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Old 09-20-16, 09:07 AM
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I would never buy a used motherboard.

I don't have another power supply to swap out. Is there a simple test I can do? I don't know to how use multi-meter.
 
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Old 09-20-16, 01:07 PM
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Look on the Net and you will find reasonably priced power supply testers. A multimeter can't do a really good job of testing a power supply. Examples:

https://www.amazon.com/HDE-Power-Tes...797HQ3R7949FGZ

PC Computer LCD 20 24 Pin 4 PSU ATX BTX ITX SATA HDD Digital Power Supply Tester | eBay

Rosewill RTK-PST - Digital LCD Power Supply Tester-Newegg.com
 
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Old 09-20-16, 03:49 PM
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I checked my MB again today for damage and tight connections. Looked normal. All cooling fans deployed too.

I also did the 'paper clip' power supply test today where you insert clip ends into pins 16 and 17 of the 24 PIN MB connector and then turn on power supply. The PSU fan did spin.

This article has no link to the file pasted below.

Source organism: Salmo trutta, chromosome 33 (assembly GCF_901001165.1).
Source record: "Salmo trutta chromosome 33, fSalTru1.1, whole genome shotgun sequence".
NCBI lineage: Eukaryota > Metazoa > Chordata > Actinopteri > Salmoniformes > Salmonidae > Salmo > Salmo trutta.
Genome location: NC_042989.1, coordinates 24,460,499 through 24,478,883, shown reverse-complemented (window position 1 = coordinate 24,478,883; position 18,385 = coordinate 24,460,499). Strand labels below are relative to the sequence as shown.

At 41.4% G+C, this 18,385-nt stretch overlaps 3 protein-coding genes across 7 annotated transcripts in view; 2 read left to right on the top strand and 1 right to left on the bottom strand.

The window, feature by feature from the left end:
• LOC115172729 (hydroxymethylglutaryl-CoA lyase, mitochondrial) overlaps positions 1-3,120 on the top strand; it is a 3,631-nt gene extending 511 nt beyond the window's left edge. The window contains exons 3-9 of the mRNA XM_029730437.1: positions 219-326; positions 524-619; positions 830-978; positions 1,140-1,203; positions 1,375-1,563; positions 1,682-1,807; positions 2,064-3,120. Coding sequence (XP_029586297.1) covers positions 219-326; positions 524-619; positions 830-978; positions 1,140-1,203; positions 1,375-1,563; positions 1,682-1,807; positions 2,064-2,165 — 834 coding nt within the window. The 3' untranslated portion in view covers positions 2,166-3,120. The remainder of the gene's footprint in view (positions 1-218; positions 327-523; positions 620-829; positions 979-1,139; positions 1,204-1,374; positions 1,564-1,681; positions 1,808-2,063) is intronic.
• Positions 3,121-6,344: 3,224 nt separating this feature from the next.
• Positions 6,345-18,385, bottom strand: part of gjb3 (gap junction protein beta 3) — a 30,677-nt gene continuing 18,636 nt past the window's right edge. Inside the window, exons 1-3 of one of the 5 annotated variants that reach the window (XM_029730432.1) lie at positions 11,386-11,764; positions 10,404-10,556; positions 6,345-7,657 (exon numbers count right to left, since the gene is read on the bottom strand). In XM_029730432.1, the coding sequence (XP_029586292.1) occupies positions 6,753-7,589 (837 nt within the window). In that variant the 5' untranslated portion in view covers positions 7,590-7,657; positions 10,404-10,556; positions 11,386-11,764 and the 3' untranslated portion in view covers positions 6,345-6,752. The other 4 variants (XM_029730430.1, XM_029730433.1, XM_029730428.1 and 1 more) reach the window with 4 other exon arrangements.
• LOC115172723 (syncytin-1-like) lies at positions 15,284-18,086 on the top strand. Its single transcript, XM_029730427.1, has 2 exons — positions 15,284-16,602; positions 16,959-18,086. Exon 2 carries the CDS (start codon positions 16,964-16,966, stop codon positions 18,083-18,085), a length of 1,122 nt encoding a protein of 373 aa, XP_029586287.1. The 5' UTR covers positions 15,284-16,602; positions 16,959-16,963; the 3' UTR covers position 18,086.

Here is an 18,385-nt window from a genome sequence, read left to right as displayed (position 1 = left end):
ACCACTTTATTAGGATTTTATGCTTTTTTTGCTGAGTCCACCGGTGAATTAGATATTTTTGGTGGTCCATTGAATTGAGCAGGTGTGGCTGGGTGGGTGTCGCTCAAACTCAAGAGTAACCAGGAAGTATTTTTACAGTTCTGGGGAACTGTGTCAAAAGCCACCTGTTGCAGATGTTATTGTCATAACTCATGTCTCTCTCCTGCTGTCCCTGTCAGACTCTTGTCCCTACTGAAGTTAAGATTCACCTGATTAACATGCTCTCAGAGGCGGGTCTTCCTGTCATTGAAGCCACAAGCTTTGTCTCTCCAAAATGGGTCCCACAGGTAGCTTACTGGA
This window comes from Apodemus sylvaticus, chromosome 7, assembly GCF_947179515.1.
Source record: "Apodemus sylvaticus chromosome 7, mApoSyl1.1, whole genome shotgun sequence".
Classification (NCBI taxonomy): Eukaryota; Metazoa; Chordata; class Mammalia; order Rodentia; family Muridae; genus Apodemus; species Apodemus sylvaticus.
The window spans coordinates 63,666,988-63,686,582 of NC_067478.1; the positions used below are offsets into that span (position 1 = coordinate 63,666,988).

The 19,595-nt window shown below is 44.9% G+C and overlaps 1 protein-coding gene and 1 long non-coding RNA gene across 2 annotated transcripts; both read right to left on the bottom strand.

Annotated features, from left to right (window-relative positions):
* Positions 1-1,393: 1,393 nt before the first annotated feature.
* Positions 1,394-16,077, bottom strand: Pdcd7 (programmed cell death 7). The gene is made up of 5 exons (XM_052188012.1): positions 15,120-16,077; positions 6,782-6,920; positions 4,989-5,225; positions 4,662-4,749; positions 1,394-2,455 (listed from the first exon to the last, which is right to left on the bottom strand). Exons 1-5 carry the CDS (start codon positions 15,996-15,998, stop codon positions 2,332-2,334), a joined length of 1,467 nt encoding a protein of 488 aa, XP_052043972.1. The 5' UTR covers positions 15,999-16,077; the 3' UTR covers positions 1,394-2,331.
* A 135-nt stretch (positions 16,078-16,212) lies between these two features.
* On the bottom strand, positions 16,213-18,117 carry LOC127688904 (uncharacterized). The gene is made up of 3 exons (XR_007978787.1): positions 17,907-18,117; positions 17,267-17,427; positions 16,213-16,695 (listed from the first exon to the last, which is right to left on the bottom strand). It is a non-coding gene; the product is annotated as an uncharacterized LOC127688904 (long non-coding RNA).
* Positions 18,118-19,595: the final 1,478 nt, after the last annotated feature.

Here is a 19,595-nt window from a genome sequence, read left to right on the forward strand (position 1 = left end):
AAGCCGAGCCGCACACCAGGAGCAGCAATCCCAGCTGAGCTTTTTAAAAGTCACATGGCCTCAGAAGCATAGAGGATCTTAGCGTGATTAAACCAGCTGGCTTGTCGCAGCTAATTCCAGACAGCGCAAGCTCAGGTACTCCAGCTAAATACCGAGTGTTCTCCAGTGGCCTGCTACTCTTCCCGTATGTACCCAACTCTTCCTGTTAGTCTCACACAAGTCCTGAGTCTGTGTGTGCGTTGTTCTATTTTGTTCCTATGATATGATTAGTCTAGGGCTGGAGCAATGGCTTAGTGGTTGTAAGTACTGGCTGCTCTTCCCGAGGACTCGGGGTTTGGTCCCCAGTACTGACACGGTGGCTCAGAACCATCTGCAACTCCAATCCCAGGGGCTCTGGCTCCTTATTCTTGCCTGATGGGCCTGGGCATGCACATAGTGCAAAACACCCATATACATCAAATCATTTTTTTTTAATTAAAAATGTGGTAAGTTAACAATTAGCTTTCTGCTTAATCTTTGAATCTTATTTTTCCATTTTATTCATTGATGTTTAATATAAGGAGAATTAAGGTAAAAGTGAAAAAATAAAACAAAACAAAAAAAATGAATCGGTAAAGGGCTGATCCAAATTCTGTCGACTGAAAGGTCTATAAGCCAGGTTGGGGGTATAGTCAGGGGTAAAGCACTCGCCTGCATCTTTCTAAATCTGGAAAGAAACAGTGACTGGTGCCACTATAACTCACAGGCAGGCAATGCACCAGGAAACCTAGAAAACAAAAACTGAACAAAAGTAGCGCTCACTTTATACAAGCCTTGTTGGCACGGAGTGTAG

Now is this 'paper clip' test only reliable for confirming a completely dead power supply unit? Or will it also pinpoint a PSU that is failing intermittently? Because the PC and power supply turn on. It's just that one time that the reset button would not work.

Could power supply still be the culprit?

I also bought a new CMOS battery. I'll try it tonight and report back tomorrow.
 
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Old 09-20-16, 04:51 PM
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Power supplies are a lot cheaper that MB's or entire rebuilds. I didn't see where you said how old the machine is. But I would try to find a P/S to try in it or get a new P/S since it's probably about due to be replaced anyway.
 
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Old 09-21-16, 11:56 AM